the Triad of Thebes
The ancient Egyptian name for Thebes was Waset; it was the Greeks who gave it the name Thebai. It is located in Upper Egypt near the desert trade routes and Nubia. It reached its height of power during the New Kingdom. The city's exceptionally dry climate has helped to preserve its monuments, such as the temples at Karnak and Luxor, much better than those built in the northern cities.
When the Upper Egyptian city Thebes rose to prominence during the New Kingdom, so did its local gods. The chief of the Theban gods was called Amon. Amon was associated with the air as an invisible, dynamic force. He became indoctrinated as the supreme, all-powerful and unseen creator. It was said that he was self-created and born in secret. All other gods were just forms of Amon. The priests of Thebes incorporated the aspects of all of the great creator-gods in Amon. They said that the Ogdoad of Hermopolis were forms of Amon and that Amon left the earth to shine as the sun-god Re. The priests even claimed that Amon was the Tatenen, the primeval mound of Memphis.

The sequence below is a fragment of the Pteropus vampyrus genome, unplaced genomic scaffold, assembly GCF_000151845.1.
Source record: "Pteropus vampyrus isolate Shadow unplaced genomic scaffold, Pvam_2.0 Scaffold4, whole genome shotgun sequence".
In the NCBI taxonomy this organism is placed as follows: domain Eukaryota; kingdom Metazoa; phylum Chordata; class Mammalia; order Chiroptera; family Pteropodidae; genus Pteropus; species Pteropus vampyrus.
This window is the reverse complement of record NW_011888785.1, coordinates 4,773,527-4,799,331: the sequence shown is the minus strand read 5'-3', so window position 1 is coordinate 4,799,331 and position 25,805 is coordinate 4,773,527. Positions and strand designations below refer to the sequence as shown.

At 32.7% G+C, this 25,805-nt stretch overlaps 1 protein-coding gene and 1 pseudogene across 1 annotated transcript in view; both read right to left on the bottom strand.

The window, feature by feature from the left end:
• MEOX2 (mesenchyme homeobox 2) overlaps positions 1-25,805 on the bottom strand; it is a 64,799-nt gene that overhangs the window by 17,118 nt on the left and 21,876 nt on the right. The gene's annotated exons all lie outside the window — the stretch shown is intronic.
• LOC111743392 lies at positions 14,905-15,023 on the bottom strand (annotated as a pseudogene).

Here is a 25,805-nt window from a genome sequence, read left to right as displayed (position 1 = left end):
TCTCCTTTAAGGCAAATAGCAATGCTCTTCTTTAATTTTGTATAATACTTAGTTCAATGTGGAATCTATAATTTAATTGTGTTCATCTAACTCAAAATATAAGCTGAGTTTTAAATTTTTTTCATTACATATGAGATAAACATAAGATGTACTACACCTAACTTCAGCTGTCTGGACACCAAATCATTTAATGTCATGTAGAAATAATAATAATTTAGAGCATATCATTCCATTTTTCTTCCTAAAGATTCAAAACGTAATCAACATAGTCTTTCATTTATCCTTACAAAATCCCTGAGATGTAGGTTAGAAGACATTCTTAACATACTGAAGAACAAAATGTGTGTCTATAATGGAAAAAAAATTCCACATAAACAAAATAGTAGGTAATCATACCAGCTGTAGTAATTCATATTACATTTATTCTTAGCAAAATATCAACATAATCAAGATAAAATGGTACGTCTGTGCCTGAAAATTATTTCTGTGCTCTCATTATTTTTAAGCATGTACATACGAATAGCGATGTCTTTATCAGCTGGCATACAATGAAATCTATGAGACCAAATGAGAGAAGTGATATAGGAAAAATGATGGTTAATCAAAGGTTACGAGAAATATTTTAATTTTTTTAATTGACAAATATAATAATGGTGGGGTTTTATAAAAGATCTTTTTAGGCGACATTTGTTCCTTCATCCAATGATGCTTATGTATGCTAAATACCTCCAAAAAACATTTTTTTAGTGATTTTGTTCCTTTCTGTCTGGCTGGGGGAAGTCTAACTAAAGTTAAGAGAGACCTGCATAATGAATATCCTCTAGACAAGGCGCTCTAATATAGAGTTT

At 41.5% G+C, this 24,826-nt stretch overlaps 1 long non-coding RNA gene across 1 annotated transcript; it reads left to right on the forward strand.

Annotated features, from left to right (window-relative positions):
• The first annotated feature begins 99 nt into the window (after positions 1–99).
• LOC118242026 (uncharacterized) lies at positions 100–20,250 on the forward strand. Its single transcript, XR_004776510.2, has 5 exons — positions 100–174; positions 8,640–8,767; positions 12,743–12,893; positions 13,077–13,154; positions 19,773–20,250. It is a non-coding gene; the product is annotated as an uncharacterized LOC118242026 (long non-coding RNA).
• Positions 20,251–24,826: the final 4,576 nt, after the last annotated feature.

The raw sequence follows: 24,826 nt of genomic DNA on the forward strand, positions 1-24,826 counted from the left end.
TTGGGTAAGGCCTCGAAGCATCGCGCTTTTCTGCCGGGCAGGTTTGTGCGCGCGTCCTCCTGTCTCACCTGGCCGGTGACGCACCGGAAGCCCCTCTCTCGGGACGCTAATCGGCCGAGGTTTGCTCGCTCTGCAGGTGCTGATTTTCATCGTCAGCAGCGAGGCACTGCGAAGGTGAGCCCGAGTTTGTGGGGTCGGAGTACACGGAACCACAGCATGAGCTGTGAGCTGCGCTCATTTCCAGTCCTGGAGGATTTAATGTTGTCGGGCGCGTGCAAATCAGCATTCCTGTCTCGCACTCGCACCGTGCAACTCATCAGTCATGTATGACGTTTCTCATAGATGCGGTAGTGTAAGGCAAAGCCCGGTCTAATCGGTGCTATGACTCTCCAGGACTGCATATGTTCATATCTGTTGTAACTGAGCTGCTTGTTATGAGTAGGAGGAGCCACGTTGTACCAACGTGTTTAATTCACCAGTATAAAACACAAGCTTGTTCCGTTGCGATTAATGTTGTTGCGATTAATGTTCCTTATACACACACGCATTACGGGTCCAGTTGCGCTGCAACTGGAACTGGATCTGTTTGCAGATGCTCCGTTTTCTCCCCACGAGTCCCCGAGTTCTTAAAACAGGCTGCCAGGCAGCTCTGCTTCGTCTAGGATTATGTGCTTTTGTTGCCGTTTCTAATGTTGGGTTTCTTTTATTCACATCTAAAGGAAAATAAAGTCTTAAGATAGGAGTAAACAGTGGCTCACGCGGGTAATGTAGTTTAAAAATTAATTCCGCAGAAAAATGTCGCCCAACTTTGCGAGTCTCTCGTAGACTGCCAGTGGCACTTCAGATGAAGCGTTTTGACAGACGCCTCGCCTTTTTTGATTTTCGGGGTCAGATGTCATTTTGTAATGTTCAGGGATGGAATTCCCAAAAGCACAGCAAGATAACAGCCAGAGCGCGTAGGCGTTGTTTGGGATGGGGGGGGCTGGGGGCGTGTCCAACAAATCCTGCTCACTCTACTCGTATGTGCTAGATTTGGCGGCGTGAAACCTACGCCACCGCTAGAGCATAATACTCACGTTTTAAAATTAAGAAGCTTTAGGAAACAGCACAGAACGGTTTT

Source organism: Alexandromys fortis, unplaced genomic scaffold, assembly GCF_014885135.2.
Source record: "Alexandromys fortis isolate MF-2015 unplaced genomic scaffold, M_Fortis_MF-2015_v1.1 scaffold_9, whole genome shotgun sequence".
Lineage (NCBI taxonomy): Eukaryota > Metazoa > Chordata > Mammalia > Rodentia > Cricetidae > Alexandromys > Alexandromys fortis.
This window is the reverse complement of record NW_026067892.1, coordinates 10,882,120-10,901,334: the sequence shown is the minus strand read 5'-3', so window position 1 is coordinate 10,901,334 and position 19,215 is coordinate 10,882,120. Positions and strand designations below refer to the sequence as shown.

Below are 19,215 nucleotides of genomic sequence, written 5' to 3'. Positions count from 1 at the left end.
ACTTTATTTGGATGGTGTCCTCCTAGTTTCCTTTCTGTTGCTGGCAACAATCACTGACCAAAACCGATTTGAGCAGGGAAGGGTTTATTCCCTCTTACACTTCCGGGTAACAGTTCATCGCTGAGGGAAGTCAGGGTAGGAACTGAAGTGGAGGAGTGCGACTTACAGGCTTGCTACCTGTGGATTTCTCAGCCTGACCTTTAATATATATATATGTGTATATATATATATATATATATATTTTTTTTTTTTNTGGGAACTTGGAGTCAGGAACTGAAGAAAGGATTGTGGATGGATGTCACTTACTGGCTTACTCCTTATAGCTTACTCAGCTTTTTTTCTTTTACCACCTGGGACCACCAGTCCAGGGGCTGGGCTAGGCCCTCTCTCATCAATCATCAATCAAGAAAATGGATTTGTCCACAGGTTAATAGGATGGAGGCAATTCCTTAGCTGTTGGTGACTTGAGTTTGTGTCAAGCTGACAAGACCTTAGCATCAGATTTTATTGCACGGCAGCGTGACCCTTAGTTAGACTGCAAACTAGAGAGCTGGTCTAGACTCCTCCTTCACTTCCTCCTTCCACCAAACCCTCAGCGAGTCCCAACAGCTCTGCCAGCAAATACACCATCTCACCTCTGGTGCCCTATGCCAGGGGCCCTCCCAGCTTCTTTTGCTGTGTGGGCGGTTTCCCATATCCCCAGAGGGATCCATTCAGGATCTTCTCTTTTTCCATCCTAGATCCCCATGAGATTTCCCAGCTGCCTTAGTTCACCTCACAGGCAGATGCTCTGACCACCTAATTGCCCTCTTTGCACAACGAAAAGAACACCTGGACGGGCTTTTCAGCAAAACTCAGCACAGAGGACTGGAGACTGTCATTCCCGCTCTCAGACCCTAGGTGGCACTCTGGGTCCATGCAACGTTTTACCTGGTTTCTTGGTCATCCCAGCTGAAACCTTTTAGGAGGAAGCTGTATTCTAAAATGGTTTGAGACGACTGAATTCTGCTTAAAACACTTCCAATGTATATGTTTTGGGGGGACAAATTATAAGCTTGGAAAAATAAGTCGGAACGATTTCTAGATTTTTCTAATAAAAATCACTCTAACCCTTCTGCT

The priests of Thebes claimed that the city was founded on a hill and this was how the world began. It was the site of the first water (Nun and of the first land (the primeval mound). As the first city in the world, Thebes was a model for all others. In fact, mankind was created specifically to build other cities in the pattern of Thebes.
Amon's consort at Thebes was the mother-goddess Mut, and his son was the moon, Khonsu.
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